9 Throwbacks To The Old 'Ghostbusters' In The New 'Ghostbusters' That Are Brilliant
There's a right way and a wrong way to reboot a movie franchise. Reboots aren't sequels, and as such, they don't treat the original films as canon, but assuming the originals weren't reviled, it's always a classy move to include a few nods. Don't forget your roots, and all that. I'm happy to report that the Ghostbusters reboot contains several throwbacks to the 1984 original, and even a couple of maybe-not coincidental nods to the sequel (sorry, no Bobby Brown cameo).
Some fans of the original Ghostbusters were understandably apprehensive that the reboot wouldn't honor its inspiration properly, but as a fan of all three Ghostbusters movies and The Real Ghostbusters cartoon, I assure you, it does. It's not a blatant copy of the 1984 film, nor is it too far of a departure. Some of the references are subtle, while others practically slap you in the face. But that's in keeping with the original, which featured both sly and over-the-top humor.
Sci-fi fans have had their hopes dashed before, of course. But the Ghostbusters reboot wasn't Darth Vader as a pod-racing tot (thanks, George Lucas), this was Princess Leia as a badass general (thanks, J.J. Abrams!). Paul Feig has done fans proud, reviving the series we hold so dear. Read on for some of my favorite references to the original (minor spoilers ahead).
The Theme Song
Ugh, no, not that theme song. The new song (other than Missy Elliott's verse) is... unfortunate, let's say. Unnecessary. But it happened, and we're stuck with it. Luckily, it only plays briefly during the middle of the movie. The film opens as the original does, with a ghost sighting followed by the classic Ray Parker, Jr. theme. As it should.
In the 1984 Ghostbusters, Peter Venkman, Ray Stanz, and Egon Spengler were all employed by Columbia University before going into the exciting field of ghost busting. In the new movie, Kristen Wiig's Erin Gilbert also teaches at Columbia (Abby Yates and Jillian Holtzman are academics, too, but they have a slightly less prestigious employer).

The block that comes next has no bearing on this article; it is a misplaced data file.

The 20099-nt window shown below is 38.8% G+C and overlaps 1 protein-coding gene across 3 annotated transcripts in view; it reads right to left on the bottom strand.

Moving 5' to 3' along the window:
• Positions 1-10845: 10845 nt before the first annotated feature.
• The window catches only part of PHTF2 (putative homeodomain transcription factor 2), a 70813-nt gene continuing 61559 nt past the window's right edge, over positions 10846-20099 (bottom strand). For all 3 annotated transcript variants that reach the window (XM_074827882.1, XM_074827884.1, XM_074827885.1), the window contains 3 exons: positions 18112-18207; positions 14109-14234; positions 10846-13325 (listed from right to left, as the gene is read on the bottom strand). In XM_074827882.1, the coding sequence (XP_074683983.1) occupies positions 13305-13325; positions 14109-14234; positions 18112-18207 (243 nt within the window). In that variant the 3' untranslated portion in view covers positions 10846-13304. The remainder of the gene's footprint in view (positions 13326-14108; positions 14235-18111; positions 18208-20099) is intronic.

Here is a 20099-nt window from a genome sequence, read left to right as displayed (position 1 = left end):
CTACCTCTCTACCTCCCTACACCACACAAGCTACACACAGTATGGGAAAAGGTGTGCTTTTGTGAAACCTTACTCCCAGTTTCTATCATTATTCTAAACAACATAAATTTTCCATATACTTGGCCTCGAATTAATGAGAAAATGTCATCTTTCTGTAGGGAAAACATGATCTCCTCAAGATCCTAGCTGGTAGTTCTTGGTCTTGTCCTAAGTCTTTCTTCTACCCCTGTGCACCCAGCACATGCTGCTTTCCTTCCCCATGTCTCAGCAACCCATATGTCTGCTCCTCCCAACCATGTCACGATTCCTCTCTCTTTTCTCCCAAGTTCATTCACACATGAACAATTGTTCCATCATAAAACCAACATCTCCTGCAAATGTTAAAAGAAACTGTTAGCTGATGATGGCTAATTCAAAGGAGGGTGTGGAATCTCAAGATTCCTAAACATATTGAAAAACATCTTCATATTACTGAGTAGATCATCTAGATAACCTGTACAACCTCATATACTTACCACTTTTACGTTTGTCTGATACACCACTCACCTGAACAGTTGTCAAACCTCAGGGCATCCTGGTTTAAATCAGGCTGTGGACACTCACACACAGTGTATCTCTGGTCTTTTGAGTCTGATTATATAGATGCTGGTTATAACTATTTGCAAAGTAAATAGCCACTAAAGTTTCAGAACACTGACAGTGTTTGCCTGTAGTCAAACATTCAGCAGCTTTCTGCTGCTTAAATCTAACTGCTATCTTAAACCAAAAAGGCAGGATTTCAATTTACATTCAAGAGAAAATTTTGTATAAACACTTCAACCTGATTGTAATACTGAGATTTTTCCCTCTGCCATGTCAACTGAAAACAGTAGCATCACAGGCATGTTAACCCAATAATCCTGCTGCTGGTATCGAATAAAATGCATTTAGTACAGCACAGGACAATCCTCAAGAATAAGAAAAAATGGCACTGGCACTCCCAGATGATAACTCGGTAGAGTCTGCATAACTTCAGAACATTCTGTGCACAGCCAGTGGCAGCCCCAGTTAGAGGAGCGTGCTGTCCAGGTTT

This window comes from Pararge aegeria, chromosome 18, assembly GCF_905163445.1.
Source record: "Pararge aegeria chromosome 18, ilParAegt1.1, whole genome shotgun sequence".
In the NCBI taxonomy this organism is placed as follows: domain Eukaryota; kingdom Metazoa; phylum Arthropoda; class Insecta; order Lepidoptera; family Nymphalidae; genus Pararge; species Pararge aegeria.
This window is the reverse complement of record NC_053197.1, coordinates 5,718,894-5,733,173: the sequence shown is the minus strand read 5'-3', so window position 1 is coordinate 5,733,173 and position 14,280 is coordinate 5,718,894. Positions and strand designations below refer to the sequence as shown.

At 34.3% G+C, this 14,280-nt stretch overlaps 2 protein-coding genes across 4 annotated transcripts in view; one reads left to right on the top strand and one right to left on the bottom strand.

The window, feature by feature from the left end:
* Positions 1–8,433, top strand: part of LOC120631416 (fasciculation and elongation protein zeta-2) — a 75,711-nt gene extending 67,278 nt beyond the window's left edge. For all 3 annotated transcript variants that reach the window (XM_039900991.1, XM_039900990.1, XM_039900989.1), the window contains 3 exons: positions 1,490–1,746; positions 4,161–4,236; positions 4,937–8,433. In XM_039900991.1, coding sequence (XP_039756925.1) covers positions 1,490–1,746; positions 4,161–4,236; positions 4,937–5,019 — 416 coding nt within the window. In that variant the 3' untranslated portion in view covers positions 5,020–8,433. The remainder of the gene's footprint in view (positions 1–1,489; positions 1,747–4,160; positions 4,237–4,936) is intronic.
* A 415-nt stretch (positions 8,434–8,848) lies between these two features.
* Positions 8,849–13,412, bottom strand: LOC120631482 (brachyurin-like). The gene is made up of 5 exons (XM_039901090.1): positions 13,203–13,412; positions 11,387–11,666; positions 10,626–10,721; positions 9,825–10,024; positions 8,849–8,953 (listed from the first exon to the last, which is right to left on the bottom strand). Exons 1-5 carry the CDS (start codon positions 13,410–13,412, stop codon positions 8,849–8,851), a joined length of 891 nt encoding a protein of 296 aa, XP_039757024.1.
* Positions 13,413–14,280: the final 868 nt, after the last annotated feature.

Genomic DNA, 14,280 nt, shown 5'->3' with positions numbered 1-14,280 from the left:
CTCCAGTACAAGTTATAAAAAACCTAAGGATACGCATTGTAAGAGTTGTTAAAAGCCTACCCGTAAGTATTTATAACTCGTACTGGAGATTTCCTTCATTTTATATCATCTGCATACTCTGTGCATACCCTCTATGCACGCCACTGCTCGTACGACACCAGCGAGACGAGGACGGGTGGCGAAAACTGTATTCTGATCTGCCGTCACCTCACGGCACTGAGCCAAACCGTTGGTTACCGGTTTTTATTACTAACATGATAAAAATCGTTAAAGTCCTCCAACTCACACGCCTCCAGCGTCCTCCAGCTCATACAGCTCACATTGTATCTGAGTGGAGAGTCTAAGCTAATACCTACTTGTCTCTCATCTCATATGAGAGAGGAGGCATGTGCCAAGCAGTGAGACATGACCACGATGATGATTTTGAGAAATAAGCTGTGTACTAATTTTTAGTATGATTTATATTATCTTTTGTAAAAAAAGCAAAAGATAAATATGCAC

Bill Murray, Dan Aykroyd, Ernie Hudson, Sigourney Weaver, and Annie Potts all make cameos in the new film, playing new characters that remind fans of their old ones. Bill Murray is a professional debunker, which hearkens back to his TV-host gig from Ghostbusters 2. Annie Potts still has those glasses and that accent, which, to be honest, made up the bulk of her character. Slimer still knows how to drive, because of course he does.
The modern-day Ghostbusters have plenty new toys, but like the the old ones, they also wear proton packs and carry PKE meters. The logo and Ecto-1 are the same, too, but this time around, fan get origin stories on both.
Once again, our heroes are called into the mayor's office, where they argue about the best way to handle the city's ghost infestation, and the classic phrase is uttered.
More Love For The Old Theme Song
Yes, it gets two mentions, because it's that important. The original Ghostbusters theme was iconic, and three of its most memorable lines are referenced the new film. If that sounds like overkill, trust me, it's not. They're worked into the dialog seamlessly.
Hook & Ladder 8
While the new Ghostbusters headquarters is above a Chinese restaurant, they didn't forget about Hook & Ladder 8, the real-life New York City fire station that served as the headquarters for the originals.
Despite the rumors, the Stay-Puft Marshmallow Man isn't actually in the movie. Well, not as himself, anyway. But there is a tribute to him. The movie also honored co-writer and costar of the original, the late Harold Ramis, by featuring a bust of his likeness at Columbia, dedicating the movie to him, and having his son, Daniel, appear in one scene.